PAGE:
Understand the assignment

The first step to writing an effective reaction or response essay is to understand what the instructor expects of you. This is because the assignment prompts vary based on the instructor’s objective. For example, some may ask you to give a general reaction to a story while some may restrict your reaction to specific parts of the story or based on a particular subject. You can ask for clarification from the instructor if in doubt of the instructions.

Read and take notes

The second step to writing your reaction paper is to read or watch the story with a purpose. Read or watch the story repeatedly to understand it fully to help you provide an objective reaction. After the first reading, you can start by noting down the key points presented by the author by focusing on the points vital to your reaction paper.

Brainstorm the ideas

Having read and understood the story, start brainstorming and generating ideas as your reactions to the story. Develop a rough draft of your ideas as you brainstorm to guide your final writing. You can then try to categorize the ideas and develop an outline on how they will flow logically in the final reaction paper.

Create a thesis statement

Armed with a clear outline for your paper, create a thesis statement as a basis for your writing. It serves as the backbone of your paper upon which you will develop arguments to prove.

Focus on constructive analysis

As you embark on writing the body of your essay, focus on your analysis and opinion on the story. A summary of the story should only take a small portion of the paper, your main focus should be on the evaluation of the story and giving your personal opinion. It is also advisable that you avoid stating facts that are proven pieces of information and focus more on opinions that are your take on the subject backed by strong evidence.

Supporting evidence


Lastly, as you develop your arguments and opinions on the subject, it is important to justify them with the available evidence. For example, if you say that you don’t agree with the author, provide an alternative argument supported by evidence. Additionally, you can use direct quotes from the story to support your arguments or object to particular perspectives.

Tips for writing a reaction paper

Here is a summary of the steps for writing a reaction paper with tips: the reaction paper should contain two sections: the summary and the reaction section.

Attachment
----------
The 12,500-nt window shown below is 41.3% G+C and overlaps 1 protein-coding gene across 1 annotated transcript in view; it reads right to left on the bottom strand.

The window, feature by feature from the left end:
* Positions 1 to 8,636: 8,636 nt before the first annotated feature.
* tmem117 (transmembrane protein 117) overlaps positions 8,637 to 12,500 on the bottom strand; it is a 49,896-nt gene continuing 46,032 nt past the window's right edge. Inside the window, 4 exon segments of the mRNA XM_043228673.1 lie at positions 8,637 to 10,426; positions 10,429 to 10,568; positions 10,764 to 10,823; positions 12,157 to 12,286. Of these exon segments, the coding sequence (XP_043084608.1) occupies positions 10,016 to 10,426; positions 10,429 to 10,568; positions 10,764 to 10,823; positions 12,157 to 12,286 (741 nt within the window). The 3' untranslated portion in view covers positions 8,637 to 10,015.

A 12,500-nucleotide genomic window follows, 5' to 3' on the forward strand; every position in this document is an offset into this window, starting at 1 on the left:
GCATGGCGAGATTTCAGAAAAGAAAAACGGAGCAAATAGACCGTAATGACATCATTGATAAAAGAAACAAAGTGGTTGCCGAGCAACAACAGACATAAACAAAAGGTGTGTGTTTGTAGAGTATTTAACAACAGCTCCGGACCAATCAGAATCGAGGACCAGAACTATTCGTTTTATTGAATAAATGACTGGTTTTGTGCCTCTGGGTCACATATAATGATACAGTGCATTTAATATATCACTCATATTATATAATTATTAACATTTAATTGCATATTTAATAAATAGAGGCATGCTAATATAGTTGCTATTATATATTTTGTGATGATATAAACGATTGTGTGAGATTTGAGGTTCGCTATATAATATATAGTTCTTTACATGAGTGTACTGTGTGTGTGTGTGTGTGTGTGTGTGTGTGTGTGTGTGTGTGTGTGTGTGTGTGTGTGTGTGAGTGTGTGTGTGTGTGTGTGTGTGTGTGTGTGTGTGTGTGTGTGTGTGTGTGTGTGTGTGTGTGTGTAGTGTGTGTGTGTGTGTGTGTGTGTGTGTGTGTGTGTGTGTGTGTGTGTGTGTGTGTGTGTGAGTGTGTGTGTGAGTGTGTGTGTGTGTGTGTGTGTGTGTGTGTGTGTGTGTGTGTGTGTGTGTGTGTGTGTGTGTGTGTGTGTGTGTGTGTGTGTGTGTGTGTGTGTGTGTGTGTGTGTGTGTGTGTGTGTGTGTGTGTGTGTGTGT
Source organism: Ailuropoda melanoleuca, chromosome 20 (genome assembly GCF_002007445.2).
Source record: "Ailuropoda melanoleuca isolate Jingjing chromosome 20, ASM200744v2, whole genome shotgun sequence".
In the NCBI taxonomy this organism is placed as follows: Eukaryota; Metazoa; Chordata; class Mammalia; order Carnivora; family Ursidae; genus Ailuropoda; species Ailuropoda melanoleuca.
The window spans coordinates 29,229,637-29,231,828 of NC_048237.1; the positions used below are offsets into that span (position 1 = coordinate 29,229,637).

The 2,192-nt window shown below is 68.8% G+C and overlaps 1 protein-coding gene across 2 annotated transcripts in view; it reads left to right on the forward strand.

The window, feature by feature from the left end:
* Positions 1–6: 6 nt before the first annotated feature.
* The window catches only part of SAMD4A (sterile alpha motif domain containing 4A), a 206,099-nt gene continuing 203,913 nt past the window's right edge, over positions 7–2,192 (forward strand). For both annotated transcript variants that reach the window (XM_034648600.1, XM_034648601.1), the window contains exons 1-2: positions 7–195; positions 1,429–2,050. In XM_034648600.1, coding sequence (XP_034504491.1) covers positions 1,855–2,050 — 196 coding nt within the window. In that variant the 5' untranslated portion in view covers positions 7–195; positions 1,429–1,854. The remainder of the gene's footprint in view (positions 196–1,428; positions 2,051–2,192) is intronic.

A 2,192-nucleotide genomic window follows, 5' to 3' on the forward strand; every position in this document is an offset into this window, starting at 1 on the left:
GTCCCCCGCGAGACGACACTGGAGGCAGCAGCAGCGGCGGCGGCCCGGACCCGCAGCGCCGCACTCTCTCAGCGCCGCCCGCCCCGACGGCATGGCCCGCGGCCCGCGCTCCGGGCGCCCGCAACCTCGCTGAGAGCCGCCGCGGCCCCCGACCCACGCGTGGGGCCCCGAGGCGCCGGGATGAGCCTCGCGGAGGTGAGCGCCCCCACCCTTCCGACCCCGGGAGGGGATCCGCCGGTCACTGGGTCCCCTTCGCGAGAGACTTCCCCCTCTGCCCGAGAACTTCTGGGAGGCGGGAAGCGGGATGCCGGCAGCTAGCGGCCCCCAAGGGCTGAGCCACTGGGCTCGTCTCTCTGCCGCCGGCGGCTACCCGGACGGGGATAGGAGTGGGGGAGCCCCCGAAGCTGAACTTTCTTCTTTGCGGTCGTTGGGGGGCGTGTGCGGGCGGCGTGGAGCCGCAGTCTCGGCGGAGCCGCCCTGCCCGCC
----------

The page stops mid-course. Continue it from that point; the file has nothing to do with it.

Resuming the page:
The following should be considered in writing the summary:

  1. Identify the author and title of the story as well as the publication data if applicable
  2. Make the summary as informative as possible
  3. Use direction quotations to clarify key ideas
  4. Condense the story by focusing on the main points
  5. Make the reader understand the main arguments in the story
  6. Make the summary objective and avoid a detailed description of a point

The reaction

The following should be considered in writing the reaction section:

  1. Evaluate how the story is related to the course work
  2. Evaluate the relationship between the story and present-day problems
  3. Evaluate how the story is related to your personal experiences or feelings
  4. Evaluate how the story affects your understanding of a subject
  5. Examine the merit of the work and whether you would recommend it to others


Sample of a reaction paper

Noel Sharkey, the author of an article "The Ethical Frontiers of Robotics,” is a lecturer at the University of Sheffield. From his academic and professional work as a Computer Science professor, he is knowledgeable on robotics that mimics the human behavior. Apart from his radio and television discussions on robotics, Sharkey’s article explores the ethical issues arising from the development of robots, especially autonomous ones. Moreover, the author highlights the types of robots that raise ethical questions, particularly the machines used in war and the ones caring for humans. Further, he emphasized the need to control the development and application of robots unless serious considerations are made about the design and the use of robotics technology. Categorically, the article highlights that it is crucial for computer scientists to take into account the serious impacts arising from the use of this innovation. Consequently, the source is enlightening on the ethical issues that scientists and users of these devices have not considered adequately because more sophisticated robotics technologies are developed.